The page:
Megyn Kelly: You know, one of the issues, obviously, you know that Congressman Paul is most controversial on it, is his foreign policy stance. And in particular, Israel and Iran, and whether he would allow Iran to get the bomb. He said he doesn’t want it, but he doesn’t want it because he’s worried that the United States will then go to war with Iran. And he doesn’t want that, just as he didn’t want the Iraq war, because he thinks we’re too prone to attacking other countries and injecting ourselves militarily. Newt Gingrich came out and said, given that kind of attitude and policy stance, it would be a tough choice for Americans if the choice came down to Barack Obama versus Ron Paul. And Ron Paul is to the left of Barack Obama on certain issues, including foreign policy with respect to Iran. To Newt Gingrich, what do you say?

Doug Wead: Yea, I totally disagree with that idea that he’s to the left or the right. He’s pro-constitution, he’s in favor of taking the idea of war – he’s not against war, he was the only public figure in 1981 to stand up and defend Israel’s right to defend herself and take out those Iraqi nuclear facilities. He’s not as war, he’s in favor of going to the U.S. Congress, as the constitution says, debating it, committing to war, getting in, winning it, and then getting out. He’s against these endless wars that just happen out of whim because somebody believes that someone’s a threat to the United States. If there is serious threat to the United States and/or our allies, then let’s take it to Congress, let’s discuss it, let’s commit, and let’s get in and win it and get out.

Megyn Kelly: Dogh, last question for you, and forgive me if this is impolitic, but Ron Paul is 76 years old. Is there a concern that his age might be an issue for him in going after this nomination?

Doug Wead: You know, the real problem is getting right on issues, not having the right age. Barack Obama has got the right age, but he’s totally wrong on the issues. And the people who are voting for us in Iowa and who support us in Iowa are people who have lost the value of their homes, they’ve lost the value of their IRAs. They’re students who are paying 8% interest on a student loan, while billionaires are getting 0% interest free loans to stimulate the economy. And they’re fed up with that corruption. And his message resonates regardless of his age. The hard part is getting right on the issues, and Ron Paul has been able to do that in this cycle.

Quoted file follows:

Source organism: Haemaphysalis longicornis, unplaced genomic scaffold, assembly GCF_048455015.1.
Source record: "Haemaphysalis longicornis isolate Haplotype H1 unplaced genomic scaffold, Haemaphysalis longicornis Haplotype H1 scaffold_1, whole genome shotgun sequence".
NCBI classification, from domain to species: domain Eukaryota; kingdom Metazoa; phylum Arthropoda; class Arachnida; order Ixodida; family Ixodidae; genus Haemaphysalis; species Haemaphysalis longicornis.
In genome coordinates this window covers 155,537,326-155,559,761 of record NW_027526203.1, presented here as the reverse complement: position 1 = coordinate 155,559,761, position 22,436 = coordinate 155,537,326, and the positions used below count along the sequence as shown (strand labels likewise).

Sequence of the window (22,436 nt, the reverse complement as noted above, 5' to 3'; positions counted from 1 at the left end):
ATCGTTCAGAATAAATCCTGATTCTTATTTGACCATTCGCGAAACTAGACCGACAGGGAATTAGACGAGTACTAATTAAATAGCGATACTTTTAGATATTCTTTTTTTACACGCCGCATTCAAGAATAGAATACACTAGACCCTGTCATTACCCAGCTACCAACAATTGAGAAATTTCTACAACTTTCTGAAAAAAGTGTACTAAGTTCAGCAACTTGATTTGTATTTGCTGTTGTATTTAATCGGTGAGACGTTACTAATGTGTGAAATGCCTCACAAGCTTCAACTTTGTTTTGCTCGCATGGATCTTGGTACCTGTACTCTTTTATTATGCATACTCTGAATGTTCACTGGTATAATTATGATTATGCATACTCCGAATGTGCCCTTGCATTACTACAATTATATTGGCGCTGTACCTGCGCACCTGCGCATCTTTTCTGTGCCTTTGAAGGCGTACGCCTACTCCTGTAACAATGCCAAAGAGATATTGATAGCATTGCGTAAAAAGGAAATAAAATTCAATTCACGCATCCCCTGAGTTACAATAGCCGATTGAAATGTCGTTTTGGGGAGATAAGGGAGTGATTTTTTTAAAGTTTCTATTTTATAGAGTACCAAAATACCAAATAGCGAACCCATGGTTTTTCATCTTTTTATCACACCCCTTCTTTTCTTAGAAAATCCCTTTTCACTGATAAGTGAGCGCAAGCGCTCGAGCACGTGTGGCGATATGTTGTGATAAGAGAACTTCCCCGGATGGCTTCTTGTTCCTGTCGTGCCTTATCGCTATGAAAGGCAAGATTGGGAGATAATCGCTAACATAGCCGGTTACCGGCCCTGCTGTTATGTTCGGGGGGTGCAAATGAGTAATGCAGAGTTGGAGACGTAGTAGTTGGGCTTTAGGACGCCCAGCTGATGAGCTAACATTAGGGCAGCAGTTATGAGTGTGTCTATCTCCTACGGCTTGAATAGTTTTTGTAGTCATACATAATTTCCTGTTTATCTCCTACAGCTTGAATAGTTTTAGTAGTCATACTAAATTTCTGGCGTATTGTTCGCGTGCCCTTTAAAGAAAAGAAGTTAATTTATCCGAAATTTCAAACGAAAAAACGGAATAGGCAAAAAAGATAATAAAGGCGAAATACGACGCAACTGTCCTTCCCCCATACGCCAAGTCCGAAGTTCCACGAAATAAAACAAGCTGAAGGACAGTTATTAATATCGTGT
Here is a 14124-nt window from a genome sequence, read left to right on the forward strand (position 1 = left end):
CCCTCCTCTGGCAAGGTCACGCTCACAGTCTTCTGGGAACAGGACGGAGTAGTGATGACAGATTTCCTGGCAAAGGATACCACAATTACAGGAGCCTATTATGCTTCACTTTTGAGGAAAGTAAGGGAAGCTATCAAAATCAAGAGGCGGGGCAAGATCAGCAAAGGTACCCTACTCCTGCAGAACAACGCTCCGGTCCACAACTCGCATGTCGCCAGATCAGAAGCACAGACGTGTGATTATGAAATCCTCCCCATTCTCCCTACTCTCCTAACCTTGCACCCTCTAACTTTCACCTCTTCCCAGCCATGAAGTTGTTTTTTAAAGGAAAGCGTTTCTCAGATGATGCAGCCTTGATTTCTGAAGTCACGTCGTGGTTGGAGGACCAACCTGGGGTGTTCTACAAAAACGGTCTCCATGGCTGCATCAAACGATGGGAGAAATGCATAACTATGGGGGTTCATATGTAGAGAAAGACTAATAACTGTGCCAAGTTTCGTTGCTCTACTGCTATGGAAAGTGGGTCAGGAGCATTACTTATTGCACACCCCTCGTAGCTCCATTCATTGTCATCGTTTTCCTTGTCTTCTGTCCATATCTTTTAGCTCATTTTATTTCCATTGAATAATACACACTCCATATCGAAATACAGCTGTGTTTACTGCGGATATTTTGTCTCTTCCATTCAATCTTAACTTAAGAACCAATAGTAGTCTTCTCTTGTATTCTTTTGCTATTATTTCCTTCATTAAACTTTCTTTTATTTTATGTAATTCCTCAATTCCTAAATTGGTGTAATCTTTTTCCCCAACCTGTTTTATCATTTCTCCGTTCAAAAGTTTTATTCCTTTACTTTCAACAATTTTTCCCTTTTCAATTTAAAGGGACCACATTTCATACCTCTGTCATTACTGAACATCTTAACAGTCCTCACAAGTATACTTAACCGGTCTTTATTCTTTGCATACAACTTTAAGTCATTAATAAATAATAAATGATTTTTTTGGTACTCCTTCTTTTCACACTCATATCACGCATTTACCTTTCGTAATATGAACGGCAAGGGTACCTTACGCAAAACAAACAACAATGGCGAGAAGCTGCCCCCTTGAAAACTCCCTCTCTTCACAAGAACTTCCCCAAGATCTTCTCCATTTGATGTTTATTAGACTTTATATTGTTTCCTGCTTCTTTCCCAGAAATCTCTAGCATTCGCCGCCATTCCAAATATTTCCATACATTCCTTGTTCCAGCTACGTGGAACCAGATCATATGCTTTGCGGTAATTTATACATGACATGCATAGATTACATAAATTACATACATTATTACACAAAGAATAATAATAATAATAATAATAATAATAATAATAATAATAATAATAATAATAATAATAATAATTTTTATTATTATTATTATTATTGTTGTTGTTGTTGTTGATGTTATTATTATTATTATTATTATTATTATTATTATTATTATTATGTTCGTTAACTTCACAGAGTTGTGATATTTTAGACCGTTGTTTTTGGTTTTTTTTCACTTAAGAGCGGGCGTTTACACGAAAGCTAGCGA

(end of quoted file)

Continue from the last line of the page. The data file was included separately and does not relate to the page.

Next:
Megyn Kelly: Alright, I know you’re much more focused right now on that number 24% that puts him in first place in the latest PPP Iowa poll. The numbers “24% over Romney’s 20%” than you are on the number “76 years”. Doug, all the best, thanks so much for being here.

Doug Wead: Thank you, Megyn.

This is a rush transcript. If you notice any errors please report them using the “Help improve this post” link at the bottom of this post.

  • Whats up this is kind of of off topic but I was wondering if blogs use WYSIWYG editors or if you have to manually code with HTML. I’m starting a blog soon but have no coding skills so I wanted to get guidance from someone with experience. Any help would be enormously appreciated!

  • I’m having a small dilemma. I’m unable to subscribe to your rss feed for some reason. I’m making use of google reader by the way.

  • ppc

    My partner and I stumbled over here from a different web page and thought I should check things out. I like what I see so now i am following you. Look forward to exploring your web page yet again.

  • fremontpathfinder

    Even though I am a Democrat I have a lot of respect for Ron Paul- he stays true to his beliefs. On the progressive side, we have Bernie Saunders. It is so great to see Paul put the fear of God in the other charlatan candidates especially Gingrich and Perry.

    I think the election would actually be a real one between Obama and Paul


    • smulji